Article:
Pulsed Electromagnetic Fields Accelerate Sensorimotor Recovery Following Experimental Disc Herniation

Spine (Phila Pa 1976). 2021 Feb 15;46(4):E222-E233. doi: 10.1097/BRS.0000000000003762.


Study design: An experimental animal study.

Objective: The aim of this study was to investigate the effect of pulsed electromagnetic fields (PEMF) on recovery of sensorimotor function in a rodent model of disc herniation (DH).

Summary of background data: Radiculopathy associated with DH is mediated by proinflammatory cytokines. Although we have demonstrated the anti-inflammatory effects of PEMF on various tissues, we have not investigated the potential therapeutic effect of PEMF on radiculopathy resulting from DH.

Methods: Nineteen rats were divided into three groups: positive control (PC; left L4 nerve ligation) (n = 6), DH alone (DH; exposure of left L4 dorsal root ganglion [DRG] to harvested nucleus pulposus and DRG displacement) (n = 6), and DH + PEMF (n = 7). Rodents from the DH + PEMF group were exposed to PEMF immediately postoperatively and for 3 hours/day until the end of the study. Sensory function was assessed via paw withdrawal thresholds to non-noxious stimuli preoperatively and 1 and 3 days postoperatively, and every 7 days thereafter until 7 weeks after surgery. Motor function was assessed via DigiGait treadmill analysis preoperatively and weekly starting 7 days following surgery until 7 weeks following surgery.

Results: All groups demonstrated marked increases in the left hindlimb response threshold postoperatively. However, 1 week following surgery, there was a significant effect of condition on left hindlimb withdrawal thresholds (one-way analysis of variance: F = 3.82, df = 2, P = 0.044) where a more rapid recovery to baseline threshold was evident for DH + PEMF compared to PC and DH alone. All groups demonstrated gait disturbance postoperatively. However, DH + PEMF rodents were able to regain baseline gait speeds before DH and PC rodents. When comparing gait parameters, DH + PEMF showed consistently less impairment postoperatively suggesting that PEMF treatment was associated with less severe gait disturbance.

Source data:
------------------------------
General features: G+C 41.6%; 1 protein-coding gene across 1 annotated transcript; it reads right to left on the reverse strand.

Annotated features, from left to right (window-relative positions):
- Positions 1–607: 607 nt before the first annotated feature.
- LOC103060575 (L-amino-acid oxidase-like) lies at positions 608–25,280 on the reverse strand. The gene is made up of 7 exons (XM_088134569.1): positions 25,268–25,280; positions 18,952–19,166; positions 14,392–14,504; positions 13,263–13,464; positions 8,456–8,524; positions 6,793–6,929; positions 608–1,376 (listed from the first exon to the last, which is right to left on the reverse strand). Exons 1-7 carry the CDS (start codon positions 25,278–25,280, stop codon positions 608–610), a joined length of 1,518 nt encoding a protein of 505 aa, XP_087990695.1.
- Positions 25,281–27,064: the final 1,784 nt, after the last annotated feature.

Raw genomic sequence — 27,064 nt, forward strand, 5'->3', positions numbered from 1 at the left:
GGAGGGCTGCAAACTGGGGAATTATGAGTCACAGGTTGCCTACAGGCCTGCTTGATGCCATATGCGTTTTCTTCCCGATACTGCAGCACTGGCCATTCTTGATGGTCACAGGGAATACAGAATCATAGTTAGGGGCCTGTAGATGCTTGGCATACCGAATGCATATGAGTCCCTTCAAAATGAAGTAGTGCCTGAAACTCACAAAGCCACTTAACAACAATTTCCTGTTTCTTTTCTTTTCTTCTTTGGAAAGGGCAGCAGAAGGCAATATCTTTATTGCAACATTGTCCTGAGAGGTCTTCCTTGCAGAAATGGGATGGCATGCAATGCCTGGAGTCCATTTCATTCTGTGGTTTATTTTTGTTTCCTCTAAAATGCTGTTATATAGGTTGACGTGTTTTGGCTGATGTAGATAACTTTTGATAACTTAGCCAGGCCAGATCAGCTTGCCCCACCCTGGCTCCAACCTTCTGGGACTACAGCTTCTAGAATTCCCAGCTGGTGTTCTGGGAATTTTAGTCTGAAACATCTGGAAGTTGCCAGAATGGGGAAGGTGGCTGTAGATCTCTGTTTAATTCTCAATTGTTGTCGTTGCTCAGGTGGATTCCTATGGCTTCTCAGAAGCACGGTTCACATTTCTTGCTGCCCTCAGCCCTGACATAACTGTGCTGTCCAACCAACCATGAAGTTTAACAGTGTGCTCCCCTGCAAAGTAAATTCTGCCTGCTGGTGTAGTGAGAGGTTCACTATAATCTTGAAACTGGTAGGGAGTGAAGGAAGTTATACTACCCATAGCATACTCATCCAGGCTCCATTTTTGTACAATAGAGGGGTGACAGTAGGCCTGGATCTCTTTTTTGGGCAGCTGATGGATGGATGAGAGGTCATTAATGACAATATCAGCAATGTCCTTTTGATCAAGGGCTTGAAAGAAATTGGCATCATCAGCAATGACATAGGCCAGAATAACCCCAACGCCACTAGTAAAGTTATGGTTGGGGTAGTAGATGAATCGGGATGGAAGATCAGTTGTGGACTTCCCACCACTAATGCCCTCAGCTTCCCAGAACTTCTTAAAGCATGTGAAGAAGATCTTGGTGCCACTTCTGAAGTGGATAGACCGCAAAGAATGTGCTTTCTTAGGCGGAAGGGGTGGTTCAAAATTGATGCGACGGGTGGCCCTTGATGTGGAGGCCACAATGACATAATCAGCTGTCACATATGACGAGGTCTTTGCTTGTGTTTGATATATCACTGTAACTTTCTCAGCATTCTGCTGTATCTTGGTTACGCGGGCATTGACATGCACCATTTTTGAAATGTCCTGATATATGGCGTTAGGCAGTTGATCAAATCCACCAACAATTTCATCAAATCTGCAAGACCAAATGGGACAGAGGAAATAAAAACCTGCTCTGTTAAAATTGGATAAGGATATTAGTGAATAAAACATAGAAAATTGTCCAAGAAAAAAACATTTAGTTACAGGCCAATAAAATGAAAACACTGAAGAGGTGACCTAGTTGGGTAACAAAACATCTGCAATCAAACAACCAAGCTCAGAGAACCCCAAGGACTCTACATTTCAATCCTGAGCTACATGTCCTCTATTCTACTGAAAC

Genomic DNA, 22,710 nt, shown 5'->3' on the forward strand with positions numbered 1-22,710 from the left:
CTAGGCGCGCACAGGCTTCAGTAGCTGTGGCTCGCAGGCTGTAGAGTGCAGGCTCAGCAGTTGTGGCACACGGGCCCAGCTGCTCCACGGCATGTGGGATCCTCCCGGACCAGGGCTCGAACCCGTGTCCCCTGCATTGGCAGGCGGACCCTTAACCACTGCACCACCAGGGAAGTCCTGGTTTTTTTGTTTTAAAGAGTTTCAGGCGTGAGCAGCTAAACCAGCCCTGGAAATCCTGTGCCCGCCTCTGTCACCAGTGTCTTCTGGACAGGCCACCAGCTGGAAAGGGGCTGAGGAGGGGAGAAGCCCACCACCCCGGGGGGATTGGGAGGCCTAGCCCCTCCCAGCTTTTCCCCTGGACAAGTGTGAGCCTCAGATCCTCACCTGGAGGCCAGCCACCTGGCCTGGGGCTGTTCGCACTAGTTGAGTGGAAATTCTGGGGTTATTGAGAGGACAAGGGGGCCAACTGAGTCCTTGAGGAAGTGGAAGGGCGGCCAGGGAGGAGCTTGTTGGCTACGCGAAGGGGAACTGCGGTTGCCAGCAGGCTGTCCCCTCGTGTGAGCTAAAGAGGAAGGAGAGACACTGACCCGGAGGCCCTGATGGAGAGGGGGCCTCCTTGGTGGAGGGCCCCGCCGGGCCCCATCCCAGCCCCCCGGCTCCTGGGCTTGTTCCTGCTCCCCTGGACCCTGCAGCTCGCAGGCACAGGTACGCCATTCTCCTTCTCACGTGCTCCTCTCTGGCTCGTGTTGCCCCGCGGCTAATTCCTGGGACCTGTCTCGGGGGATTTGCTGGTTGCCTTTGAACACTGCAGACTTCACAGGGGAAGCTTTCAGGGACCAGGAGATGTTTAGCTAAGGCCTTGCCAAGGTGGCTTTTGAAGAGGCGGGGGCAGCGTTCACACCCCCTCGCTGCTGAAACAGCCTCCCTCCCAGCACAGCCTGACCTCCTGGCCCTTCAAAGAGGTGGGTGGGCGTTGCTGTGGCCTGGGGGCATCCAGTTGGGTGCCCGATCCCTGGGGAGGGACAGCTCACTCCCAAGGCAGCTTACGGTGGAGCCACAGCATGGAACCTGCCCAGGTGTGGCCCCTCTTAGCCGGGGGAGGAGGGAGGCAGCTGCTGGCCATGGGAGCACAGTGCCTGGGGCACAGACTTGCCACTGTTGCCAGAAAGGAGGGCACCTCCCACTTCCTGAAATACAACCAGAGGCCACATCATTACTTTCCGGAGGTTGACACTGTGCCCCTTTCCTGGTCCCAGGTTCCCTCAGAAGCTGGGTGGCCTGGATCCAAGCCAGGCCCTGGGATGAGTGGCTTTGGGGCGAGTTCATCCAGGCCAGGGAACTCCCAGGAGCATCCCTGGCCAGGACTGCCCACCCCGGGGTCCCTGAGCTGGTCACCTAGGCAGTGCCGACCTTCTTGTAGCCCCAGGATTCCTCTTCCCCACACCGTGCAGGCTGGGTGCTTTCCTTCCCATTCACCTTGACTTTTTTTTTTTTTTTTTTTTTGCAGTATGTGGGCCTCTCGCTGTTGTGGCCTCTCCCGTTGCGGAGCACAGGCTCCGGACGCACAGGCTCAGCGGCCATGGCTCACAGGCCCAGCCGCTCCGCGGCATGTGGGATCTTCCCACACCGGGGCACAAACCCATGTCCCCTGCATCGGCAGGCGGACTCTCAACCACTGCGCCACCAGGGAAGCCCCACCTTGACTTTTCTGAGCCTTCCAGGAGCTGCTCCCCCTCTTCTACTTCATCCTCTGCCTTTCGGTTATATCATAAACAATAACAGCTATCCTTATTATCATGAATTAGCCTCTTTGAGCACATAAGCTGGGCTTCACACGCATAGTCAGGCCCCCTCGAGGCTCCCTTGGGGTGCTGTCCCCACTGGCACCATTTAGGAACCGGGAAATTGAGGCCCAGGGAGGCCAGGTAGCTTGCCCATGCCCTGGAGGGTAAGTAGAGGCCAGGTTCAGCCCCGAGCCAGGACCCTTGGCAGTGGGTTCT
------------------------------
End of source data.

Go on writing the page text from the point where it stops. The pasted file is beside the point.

Conclusion: These data demonstrate that PEMF accelerates sensorimotor recovery in a rodent model of DH, suggesting that PEMF may be reasonable to evaluate for the clinical management of patients with herniation-associated radiculopathy.Level of Evidence: N/A.

MeSH terms

  • Animals
  • Cytokines
  • Ganglia, Spinal / physiopathology
  • Ganglia, Spinal / radiation effects
  • Intervertebral Disc Degeneration
  • Intervertebral Disc Displacement / complications
  • Intervertebral Disc Displacement / physiopathology*
  • Intervertebral Disc Displacement / radiotherapy*
  • Male
  • Radiculopathy / etiology
  • Radiculopathy / physiopathology
  • Radiculopathy / radiotherapy
  • Rats
  • Rats, Sprague-Dawley
  • Walking Speed / radiation effects


  • Cytokines

Supplementary concepts

  • Intervertebral disc disease